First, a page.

US v. Alejandro Castro-Castro

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UNPUBLISHED PER CURIAM OPINION filed. Originating case number: 2:08-cr-00201-HCM-TEM-1. Copies to all parties and the district court/agency. [998478559] [09-5144]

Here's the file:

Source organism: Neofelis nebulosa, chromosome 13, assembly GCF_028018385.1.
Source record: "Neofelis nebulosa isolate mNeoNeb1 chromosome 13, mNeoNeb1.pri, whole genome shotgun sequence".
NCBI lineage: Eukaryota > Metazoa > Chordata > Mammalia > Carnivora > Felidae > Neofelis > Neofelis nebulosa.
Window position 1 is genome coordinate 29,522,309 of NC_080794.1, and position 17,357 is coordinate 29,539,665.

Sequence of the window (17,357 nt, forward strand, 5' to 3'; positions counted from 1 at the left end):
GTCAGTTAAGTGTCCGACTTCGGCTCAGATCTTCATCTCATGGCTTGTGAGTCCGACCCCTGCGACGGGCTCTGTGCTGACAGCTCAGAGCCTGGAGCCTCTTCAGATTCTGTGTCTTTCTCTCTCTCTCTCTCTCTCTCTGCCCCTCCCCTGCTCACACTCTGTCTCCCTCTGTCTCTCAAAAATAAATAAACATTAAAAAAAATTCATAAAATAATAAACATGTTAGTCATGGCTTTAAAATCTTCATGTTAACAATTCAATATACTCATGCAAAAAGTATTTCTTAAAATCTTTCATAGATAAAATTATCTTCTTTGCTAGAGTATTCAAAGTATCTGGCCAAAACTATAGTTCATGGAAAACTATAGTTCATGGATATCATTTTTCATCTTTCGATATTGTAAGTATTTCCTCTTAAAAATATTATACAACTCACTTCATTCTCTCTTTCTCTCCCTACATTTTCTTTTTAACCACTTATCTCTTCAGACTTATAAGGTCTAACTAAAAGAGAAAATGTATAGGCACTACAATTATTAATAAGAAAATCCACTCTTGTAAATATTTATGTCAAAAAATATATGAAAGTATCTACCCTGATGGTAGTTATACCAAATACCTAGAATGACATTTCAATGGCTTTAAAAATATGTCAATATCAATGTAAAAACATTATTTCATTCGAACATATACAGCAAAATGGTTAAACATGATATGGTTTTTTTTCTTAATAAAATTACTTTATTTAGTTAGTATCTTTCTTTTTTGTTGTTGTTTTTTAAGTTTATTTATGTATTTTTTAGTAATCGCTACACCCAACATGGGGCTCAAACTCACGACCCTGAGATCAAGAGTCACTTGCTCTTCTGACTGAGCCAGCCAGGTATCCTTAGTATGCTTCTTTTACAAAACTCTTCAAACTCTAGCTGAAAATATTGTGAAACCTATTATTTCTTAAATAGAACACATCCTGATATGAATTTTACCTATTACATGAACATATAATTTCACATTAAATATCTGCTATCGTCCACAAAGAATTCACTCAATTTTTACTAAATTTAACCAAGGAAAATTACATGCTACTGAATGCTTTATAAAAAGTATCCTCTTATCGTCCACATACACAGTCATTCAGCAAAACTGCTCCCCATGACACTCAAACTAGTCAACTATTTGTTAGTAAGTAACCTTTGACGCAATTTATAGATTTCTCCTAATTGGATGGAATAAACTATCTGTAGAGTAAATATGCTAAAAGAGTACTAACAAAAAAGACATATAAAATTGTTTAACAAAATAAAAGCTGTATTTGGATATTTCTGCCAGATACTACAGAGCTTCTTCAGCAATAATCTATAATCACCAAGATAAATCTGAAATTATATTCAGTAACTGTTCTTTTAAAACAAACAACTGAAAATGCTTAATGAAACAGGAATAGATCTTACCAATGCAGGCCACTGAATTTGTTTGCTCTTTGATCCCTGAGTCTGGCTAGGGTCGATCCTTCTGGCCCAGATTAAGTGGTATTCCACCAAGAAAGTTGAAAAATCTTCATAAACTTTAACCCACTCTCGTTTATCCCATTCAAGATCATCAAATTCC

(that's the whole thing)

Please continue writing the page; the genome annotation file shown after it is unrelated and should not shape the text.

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US v. Alejandro Castro-Castro Doc. 0 Case: 09-5144 Document: 23 Date Filed: 12/06/2010 Page: 1 UNPUBLISHED UNITED STATES COURT OF APPEALS FOR THE FOURTH CIRCUIT No. 09-5144 UNITED STATES OF AMERICA, Plaintiff - Appellee, v. ALEJANDRO CASTRO-CASTRO, a/k/a Jose Luis Gutierrez, a/k/a Alejandro Castro, Defendant Appellant. Appeal from the United States District Court for the Eastern District of Virginia, at Norfolk. Henry Coke Morgan, Jr., Senior District Judge. (2:08-cr-00201-HCM-TEM-1) Submitted: September 30, 2010 WYNN, Circuit Decided: Judges, and December 6, 2010 HAMILTON, Senior Before SHEDD and Circuit Judge. Affirmed in part, vacated in part, and remanded by unpublished per curiam opinion. Michael S. Nachmanoff, Federal Public Defender, Richard J. Colgan, Assistant Federal Public Defender, Caroline S. Platt, Research and Writing Attorney, Norfolk, Virginia, for Appellant. Neil H. MacBride, United States Attorney, Richard D. Cooke, Assistant United States Attorney, Richmond, Virginia, for Appellee. Unpublished opinions are not binding precedent in this circuit. Dockets.Justia.com Case: 09-5144 Document: 23 Date Filed: 12/06/2010 Page: 2 PER CURIAM: Alejandro Castro-Castro pleaded guilty to a one-count indictment charging him with illegal reentry into the United States following deportation and subsequent to a felony conviction, in violation of 8 U.S.C. 1326(a), (b)(1) (2006), and was sentenced to twenty-one months' imprisonment and three years' supervised release, with the requirement that "[i]f the defendant is deported, supervised release is to begin if and/or when the defendant reenters that the the United States." court On appeal, the We Castro-Castro argues district lacked authority to delay the start of his supervised release. agree vacate and, his accordingly, sentence, affirm and Castro-Castro's the case conviction, for further remand proceedings. * Supervised release is governed by 18 U.S.C. 3583 (2006), which provides that a court, "in imposing a sentence . . . may include as a part of the sentence a requirement that the defendant be placed on a term of supervised release after imprisonment." 18 U.S.C. 3583(a). A court imposing a term of supervised release is directed to examine specified sentencing factors set forth in 18 U.S.C. 3553(a) (2006) in determining the length of the term. * 18 U.S.C. 3583(c). Courts are also Castro-Castro does not challenge his conviction on appeal. 2 Case: 09-5144 Document: 23 Date Filed: 12/06/2010 Page: 3 permitted to impose conditions on supervised release, including the condition that the defendant not commit any crimes during the term of supervised release. 3583(d) further permits a 18 U.S.C. 3583(d). court to Section "any sentencing impose condition" as "a further condition to supervised release," so long as the condition meets certain criteria, including that the condition is "reasonably related" to the specified 3553(a) factors, involves "no greater deprivation of liberty than is reasonably necessary," policy and is consistent 18 with the Sentencing Commission's statements. U.S.C. 3583(d)(1)-(3). Section 3583(d) also provides that "[i]f an alien defendant is subject to deportation, the court may provide, as a condition of supervised release, that he be deported and remain outside the United States, and may order that he be delivered to a duly authorized immigration official for such deportation." 18 U.S.C. 3583(d). In addition to 3583, 18 U.S.C. 3624(e) (2006) supplies the statutory definition for when a term of supervised release begins: "The term of supervised release commences on 18 U.S.C. the day the person is released from imprisonment." 3624(e). release in The statute provides for the tolling of supervised a single circumstance -- when the defendant is imprisoned on an unrelated crime for more than thirty days. Id. 3 Case: 09-5144 Document: 23 Date Filed: 12/06/2010 Page: 4 On appeal, Castro-Castro argues that, under the plain language of 3624(e), the district court lacked the authority to delay the start of his supervised release in the event he is deported following his incarceration. Castro-Castro notes that his position has the support of the five circuit courts that have addressed the issue. See United States v. Cole, 567 F.3d 110 (3d Cir. 2009); United States v. Ossa-Gallegos, 491 F.3d 537 (6th Cir. 2007) (en banc); United States v. Okoko, 365 F.3d 962 (11th Cir. 2004); United States v. Juan-Manuel, 222 F.3d 480 (8th Cir. 2000); United States v. Balogun, 146 F.3d 141 (2d Cir. 1998). The Government, while contending that our review is for plain error, agrees with Castro-Castro that the district court lacked the authority to delay the start of his supervised release. We agree with the Government that, even under the plain error standard, Castro-Castro is entitled to relief. In order to satisfy the plain error standard, CastroCastro must show: (1) an error was made; (2) the error is See United plain; and (3) the error affects substantial rights. States v. Olano, 507 U.S. 725, 732 (1993). The decision to correct the error lies within our discretion, and we exercise that discretion only if or the error "seriously reputation affects of the fairness, integrity public judicial proceedings." Olano, 507 U.S. at 732 (alterations and internal Castro-Castro bears the burden of 4 quotation marks omitted). Case: 09-5144 Document: 23 Date Filed: 12/06/2010 Page: 5 satisfying each element of the plain error standard. United States v. Vonn, 535 U.S. 55, 59 (2002). The parties agree that Castro-Castro's appeal raises a question of statutory interpretation. "When interpreting statutes we start with the plain language." U.S. Dep't of Labor In v. N.C. Growers Ass'n, 377 F.3d 345, 350 (4th Cir. 2004). interpreting the plain language of a statute, we give the terms their "ordinary, contemporary, common meaning, absent an indication Congress intended it to bear some different import." North Carolina ex rel. Cooper v. Tenn. Valley Auth., 515 F.3d 344, 351 (4th Cir. 2008) (alterations and internal quotation marks omitted). In this case, the plain language of 3624(e) clearly provides that supervised release starts "on the day" the defendant is released from prison. The statute provides for tolling only when the defendant is otherwise incarcerated, and "the fact that Congress explicitly allows for tolling only when a defendant for is imprisoned courts indicates to toll that the Congress of does not intend district period supervised release under any other circumstance." at 543. Ossa-Gallegos, 491 F.3d In contrast, in the case of probation, Congress has See 18 U.S.C. 3564(a) ("A provided for tolling mechanisms. term of probation commences on the day that the sentence of probation is imposed, unless otherwise ordered by the court."). 5 Case: 09-5144 Document: 23 Date Filed: 12/06/2010 Page: 6 In addition, as both parties note, an opposite position creates certain logical inconsistencies. Circuit explained, "a defendant charged with As the Third reentry illegal . . . may be ordered to leave and stay outside of the United States as a condition of his supervised release. If a defendant is removed and ordered excluded from the United States as a condition of supervised release, how can it be that the period of supervised release is tolled during that period?" F.3d at 115 (citations omitted). Finally, while 3583 does permit the district court to impose conditions on supervised release, "`tolling' is not a `condition' 3583(d)." within 3583 in the sense in which the term is used in Cole, 567 Ossa-Gallegos, 491 F.3d at 542. "are contingencies upon which "[C]onditions" the right to continue on supervised release depends," and "the continuation of supervised release is not contingent on tolling; rather, tolling describes the existing state of supervised release -- that is, whether or not the period of supervised release is running." Id. The cases by district that court it attempted not to distinguish the these stating was "tolling" supervised release, but simply delaying the start of supervised release in the event Castro-Castro was deported following his imprisonment. In addition, the district court's 6 order still runs afoul of Case: 09-5144 Document: 23 Date Filed: 12/06/2010 Page: 7 3624(e) because Castro-Castro's supervised release will not necessarily "commence on the day" his term of imprisonment ends. Further, as the Government concedes, the district court's error satisfies the remaining requirements for relief on plain error review - the error was plain and affects CastroCastro's substantial rights. Moreover, we will use our discretion to correct the error because it affects the fairness, integrity, and reputation of our proceedings. F.3d at 118. Accordingly, conviction, we vacate although his we affirm and Castro-Castro's for further See Cole, 567 sentence remand proceedings consistent with this opinion. We dispense with oral argument because the facts and legal contentions are adequately presented in the materials before the court and argument would not aid the decisional process. AFFIRMED IN PART, VACATED IN PART, AND REMANDED 7